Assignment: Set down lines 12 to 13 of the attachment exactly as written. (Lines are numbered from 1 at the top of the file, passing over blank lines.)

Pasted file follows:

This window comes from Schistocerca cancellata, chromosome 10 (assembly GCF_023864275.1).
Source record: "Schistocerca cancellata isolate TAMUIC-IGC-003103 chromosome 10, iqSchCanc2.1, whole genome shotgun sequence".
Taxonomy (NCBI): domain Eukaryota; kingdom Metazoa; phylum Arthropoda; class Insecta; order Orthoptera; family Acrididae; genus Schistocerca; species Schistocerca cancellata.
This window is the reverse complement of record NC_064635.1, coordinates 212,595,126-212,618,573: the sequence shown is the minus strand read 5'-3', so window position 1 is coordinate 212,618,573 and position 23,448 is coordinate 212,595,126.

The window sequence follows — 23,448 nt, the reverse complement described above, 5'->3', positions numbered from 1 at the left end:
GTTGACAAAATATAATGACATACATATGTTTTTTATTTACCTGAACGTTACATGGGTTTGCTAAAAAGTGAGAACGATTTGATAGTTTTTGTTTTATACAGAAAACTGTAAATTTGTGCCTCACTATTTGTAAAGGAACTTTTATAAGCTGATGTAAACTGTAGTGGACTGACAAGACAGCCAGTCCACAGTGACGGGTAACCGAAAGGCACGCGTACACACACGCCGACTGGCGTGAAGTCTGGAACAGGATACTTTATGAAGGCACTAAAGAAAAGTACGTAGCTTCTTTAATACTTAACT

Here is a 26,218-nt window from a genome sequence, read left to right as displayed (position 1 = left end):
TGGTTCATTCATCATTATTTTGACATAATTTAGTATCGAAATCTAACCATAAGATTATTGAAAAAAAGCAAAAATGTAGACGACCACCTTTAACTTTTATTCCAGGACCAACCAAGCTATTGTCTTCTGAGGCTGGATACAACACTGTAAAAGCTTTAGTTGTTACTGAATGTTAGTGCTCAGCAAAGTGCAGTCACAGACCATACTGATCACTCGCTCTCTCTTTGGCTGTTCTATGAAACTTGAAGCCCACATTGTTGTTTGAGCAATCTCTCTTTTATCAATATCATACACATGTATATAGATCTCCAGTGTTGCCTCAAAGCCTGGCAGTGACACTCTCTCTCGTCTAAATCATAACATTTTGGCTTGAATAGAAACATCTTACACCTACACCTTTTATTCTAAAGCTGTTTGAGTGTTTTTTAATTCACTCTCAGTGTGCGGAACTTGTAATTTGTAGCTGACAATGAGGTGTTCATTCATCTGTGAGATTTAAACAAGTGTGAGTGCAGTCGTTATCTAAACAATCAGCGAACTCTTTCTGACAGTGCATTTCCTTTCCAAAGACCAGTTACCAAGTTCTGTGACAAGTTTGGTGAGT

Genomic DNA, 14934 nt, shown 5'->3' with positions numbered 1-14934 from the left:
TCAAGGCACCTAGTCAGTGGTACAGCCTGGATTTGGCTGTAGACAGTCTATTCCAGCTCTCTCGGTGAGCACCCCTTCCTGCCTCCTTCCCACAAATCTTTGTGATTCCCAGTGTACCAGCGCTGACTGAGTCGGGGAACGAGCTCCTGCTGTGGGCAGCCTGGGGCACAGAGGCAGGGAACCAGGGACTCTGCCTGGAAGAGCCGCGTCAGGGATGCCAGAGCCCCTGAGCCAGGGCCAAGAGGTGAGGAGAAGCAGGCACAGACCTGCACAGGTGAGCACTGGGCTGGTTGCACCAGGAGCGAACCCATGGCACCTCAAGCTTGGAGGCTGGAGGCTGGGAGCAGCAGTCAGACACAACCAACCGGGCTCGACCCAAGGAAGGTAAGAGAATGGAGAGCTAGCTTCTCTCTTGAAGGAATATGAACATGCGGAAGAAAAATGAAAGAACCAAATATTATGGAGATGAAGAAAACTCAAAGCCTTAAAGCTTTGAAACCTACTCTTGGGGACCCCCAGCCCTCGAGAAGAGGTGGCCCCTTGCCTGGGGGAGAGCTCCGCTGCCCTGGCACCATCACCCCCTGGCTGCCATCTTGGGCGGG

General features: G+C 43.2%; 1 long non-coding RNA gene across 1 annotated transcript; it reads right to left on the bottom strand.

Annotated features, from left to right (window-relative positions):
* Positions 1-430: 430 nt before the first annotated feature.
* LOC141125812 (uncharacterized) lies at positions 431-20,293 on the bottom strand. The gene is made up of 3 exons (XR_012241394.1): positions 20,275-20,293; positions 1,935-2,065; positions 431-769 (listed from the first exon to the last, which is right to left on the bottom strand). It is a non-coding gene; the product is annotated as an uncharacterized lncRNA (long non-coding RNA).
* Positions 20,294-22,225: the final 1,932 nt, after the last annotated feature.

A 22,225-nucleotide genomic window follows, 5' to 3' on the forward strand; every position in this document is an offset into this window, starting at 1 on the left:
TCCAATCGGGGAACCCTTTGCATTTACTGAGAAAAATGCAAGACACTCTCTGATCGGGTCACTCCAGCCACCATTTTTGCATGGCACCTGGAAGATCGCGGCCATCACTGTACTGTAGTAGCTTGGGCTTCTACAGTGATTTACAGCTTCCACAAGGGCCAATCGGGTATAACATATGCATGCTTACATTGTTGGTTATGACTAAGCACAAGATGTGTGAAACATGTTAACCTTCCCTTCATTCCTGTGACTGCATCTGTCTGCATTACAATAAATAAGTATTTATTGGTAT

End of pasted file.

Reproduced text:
Annotated features, from left to right (window-relative positions):
* Positions 1-430: 430 nt before the first annotated feature.